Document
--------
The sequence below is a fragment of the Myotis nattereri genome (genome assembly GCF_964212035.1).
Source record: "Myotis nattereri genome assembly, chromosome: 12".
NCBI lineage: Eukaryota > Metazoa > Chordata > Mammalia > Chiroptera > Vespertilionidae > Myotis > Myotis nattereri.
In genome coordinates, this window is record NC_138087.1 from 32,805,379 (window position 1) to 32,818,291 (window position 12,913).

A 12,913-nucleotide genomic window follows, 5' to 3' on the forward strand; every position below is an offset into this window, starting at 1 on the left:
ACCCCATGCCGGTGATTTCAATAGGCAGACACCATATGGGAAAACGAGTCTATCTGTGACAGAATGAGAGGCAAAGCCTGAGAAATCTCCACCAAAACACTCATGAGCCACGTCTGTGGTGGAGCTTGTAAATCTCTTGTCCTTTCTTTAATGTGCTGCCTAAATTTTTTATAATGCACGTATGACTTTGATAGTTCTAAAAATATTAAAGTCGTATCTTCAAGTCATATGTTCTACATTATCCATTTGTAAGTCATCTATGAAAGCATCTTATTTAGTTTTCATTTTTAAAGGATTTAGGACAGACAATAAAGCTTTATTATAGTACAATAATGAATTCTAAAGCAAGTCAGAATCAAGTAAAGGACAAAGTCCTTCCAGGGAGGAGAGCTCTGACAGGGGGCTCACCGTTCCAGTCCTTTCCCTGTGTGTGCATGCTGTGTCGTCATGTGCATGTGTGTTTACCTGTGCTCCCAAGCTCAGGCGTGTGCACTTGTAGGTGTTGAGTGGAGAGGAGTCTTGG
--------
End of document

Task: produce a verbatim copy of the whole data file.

The sequence below is a fragment of the Myotis nattereri genome (genome assembly GCF_964212035.1).
Source record: "Myotis nattereri genome assembly, chromosome: 12".
NCBI lineage: Eukaryota > Metazoa > Chordata > Mammalia > Chiroptera > Vespertilionidae > Myotis > Myotis nattereri.
In genome coordinates, this window is record NC_138087.1 from 32,805,379 (window position 1) to 32,818,291 (window position 12,913).

A 12,913-nucleotide genomic window follows, 5' to 3' on the forward strand; every position below is an offset into this window, starting at 1 on the left:
ACCCCATGCCGGTGATTTCAATAGGCAGACACCATATGGGAAAACGAGTCTATCTGTGACAGAATGAGAGGCAAAGCCTGAGAAATCTCCACCAAAACACTCATGAGCCACGTCTGTGGTGGAGCTTGTAAATCTCTTGTCCTTTCTTTAATGTGCTGCCTAAATTTTTTATAATGCACGTATGACTTTGATAGTTCTAAAAATATTAAAGTCGTATCTTCAAGTCATATGTTCTACATTATCCATTTGTAAGTCATCTATGAAAGCATCTTATTTAGTTTTCATTTTTAAAGGATTTAGGACAGACAATAAAGCTTTATTATAGTACAATAATGAATTCTAAAGCAAGTCAGAATCAAGTAAAGGACAAAGTCCTTCCAGGGAGGAGAGCTCTGACAGGGGGCTCACCGTTCCAGTCCTTTCCCTGTGTGTGCATGCTGTGTCGTCATGTGCATGTGTGTTTACCTGTGCTCCCAAGCTCAGGCGTGTGCACTTGTAGGTGTTGAGTGGAGAGGAGTCTTGG